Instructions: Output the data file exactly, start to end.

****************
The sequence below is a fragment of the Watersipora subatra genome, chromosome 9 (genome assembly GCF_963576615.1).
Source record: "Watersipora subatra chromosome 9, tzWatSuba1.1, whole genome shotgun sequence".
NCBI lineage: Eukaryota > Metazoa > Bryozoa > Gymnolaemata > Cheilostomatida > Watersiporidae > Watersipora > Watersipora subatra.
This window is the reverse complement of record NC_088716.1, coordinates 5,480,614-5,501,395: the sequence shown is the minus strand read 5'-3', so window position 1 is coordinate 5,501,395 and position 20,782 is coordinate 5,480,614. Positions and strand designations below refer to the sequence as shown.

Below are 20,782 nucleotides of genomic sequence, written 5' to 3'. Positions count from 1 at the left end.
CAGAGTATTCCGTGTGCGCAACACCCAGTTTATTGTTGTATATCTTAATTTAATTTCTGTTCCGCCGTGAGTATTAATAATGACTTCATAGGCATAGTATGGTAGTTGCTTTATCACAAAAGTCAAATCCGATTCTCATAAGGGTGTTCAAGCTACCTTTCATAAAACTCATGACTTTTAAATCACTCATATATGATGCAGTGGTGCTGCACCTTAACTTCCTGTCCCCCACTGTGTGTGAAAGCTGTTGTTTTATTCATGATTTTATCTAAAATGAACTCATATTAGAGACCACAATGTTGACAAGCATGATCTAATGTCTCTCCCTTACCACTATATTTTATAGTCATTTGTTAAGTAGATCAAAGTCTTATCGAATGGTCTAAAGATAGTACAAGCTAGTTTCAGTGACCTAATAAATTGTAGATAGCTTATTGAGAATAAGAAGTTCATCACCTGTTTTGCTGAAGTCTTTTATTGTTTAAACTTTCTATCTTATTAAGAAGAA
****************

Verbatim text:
The sequence below is a fragment of the Watersipora subatra genome, chromosome 9 (genome assembly GCF_963576615.1).
Source record: "Watersipora subatra chromosome 9, tzWatSuba1.1, whole genome shotgun sequence".
NCBI lineage: Eukaryota > Metazoa > Bryozoa > Gymnolaemata > Cheilostomatida > Watersiporidae > Watersipora > Watersipora subatra.
This window is the reverse complement of record NC_088716.1, coordinates 5,480,614-5,501,395: the sequence shown is the minus strand read 5'-3', so window position 1 is coordinate 5,501,395 and position 20,782 is coordinate 5,480,614. Positions and strand designations below refer to the sequence as shown.

Below are 20,782 nucleotides of genomic sequence, written 5' to 3'. Positions count from 1 at the left end.
CAGAGTATTCCGTGTGCGCAACACCCAGTTTATTGTTGTATATCTTAATTTAATTTCTGTTCCGCCGTGAGTATTAATAATGACTTCATAGGCATAGTATGGTAGTTGCTTTATCACAAAAGTCAAATCCGATTCTCATAAGGGTGTTCAAGCTACCTTTCATAAAACTCATGACTTTTAAATCACTCATATATGATGCAGTGGTGCTGCACCTTAACTTCCTGTCCCCCACTGTGTGTGAAAGCTGTTGTTTTATTCATGATTTTATCTAAAATGAACTCATATTAGAGACCACAATGTTGACAAGCATGATCTAATGTCTCTCCCTTACCACTATATTTTATAGTCATTTGTTAAGTAGATCAAAGTCTTATCGAATGGTCTAAAGATAGTACAAGCTAGTTTCAGTGACCTAATAAATTGTAGATAGCTTATTGAGAATAAGAAGTTCATCACCTGTTTTGCTGAAGTCTTTTATTGTTTAAACTTTCTATCTTATTAAGAAGAA